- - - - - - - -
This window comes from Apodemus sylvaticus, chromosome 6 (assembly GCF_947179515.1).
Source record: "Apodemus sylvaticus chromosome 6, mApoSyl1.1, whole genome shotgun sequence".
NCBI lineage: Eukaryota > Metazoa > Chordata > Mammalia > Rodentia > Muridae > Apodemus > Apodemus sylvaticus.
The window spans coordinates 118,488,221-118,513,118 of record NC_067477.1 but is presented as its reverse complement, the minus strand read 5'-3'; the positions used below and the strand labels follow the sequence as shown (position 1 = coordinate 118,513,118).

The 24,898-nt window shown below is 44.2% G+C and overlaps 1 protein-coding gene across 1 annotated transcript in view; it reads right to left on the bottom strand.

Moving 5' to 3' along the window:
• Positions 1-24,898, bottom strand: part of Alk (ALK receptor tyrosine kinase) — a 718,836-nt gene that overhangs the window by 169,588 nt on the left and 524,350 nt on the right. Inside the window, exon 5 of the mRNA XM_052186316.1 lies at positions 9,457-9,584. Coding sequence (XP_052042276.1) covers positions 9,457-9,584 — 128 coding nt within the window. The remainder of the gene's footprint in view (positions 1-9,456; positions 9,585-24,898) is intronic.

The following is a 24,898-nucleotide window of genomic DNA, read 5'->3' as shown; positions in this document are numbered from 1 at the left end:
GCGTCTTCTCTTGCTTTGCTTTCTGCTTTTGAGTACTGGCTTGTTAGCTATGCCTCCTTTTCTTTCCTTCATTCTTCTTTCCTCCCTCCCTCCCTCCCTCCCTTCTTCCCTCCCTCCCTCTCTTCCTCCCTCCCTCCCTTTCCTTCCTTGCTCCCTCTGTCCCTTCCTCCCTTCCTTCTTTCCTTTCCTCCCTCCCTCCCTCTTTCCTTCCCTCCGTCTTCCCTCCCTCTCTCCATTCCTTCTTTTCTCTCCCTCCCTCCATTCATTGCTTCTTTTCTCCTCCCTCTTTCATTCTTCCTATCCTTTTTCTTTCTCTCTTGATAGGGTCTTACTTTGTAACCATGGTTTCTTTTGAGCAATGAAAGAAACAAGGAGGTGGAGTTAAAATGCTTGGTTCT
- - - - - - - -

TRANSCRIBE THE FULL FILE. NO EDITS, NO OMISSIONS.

This window comes from Apodemus sylvaticus, chromosome 6 (assembly GCF_947179515.1).
Source record: "Apodemus sylvaticus chromosome 6, mApoSyl1.1, whole genome shotgun sequence".
NCBI lineage: Eukaryota > Metazoa > Chordata > Mammalia > Rodentia > Muridae > Apodemus > Apodemus sylvaticus.
The window spans coordinates 118,488,221-118,513,118 of record NC_067477.1 but is presented as its reverse complement, the minus strand read 5'-3'; the positions used below and the strand labels follow the sequence as shown (position 1 = coordinate 118,513,118).

The 24,898-nt window shown below is 44.2% G+C and overlaps 1 protein-coding gene across 1 annotated transcript in view; it reads right to left on the bottom strand.

Moving 5' to 3' along the window:
• Positions 1-24,898, bottom strand: part of Alk (ALK receptor tyrosine kinase) — a 718,836-nt gene that overhangs the window by 169,588 nt on the left and 524,350 nt on the right. Inside the window, exon 5 of the mRNA XM_052186316.1 lies at positions 9,457-9,584. Coding sequence (XP_052042276.1) covers positions 9,457-9,584 — 128 coding nt within the window. The remainder of the gene's footprint in view (positions 1-9,456; positions 9,585-24,898) is intronic.

The following is a 24,898-nucleotide window of genomic DNA, read 5'->3' as shown; positions in this document are numbered from 1 at the left end:
GCGTCTTCTCTTGCTTTGCTTTCTGCTTTTGAGTACTGGCTTGTTAGCTATGCCTCCTTTTCTTTCCTTCATTCTTCTTTCCTCCCTCCCTCCCTCCCTCCCTTCTTCCCTCCCTCCCTCTCTTCCTCCCTCCCTCCCTTTCCTTCCTTGCTCCCTCTGTCCCTTCCTCCCTTCCTTCTTTCCTTTCCTCCCTCCCTCCCTCTTTCCTTCCCTCCGTCTTCCCTCCCTCTCTCCATTCCTTCTTTTCTCTCCCTCCCTCCATTCATTGCTTCTTTTCTCCTCCCTCTTTCATTCTTCCTATCCTTTTTCTTTCTCTCTTGATAGGGTCTTACTTTGTAACCATGGTTTCTTTTGAGCAATGAAAGAAACAAGGAGGTGGAGTTAAAATGCTTGGTTCT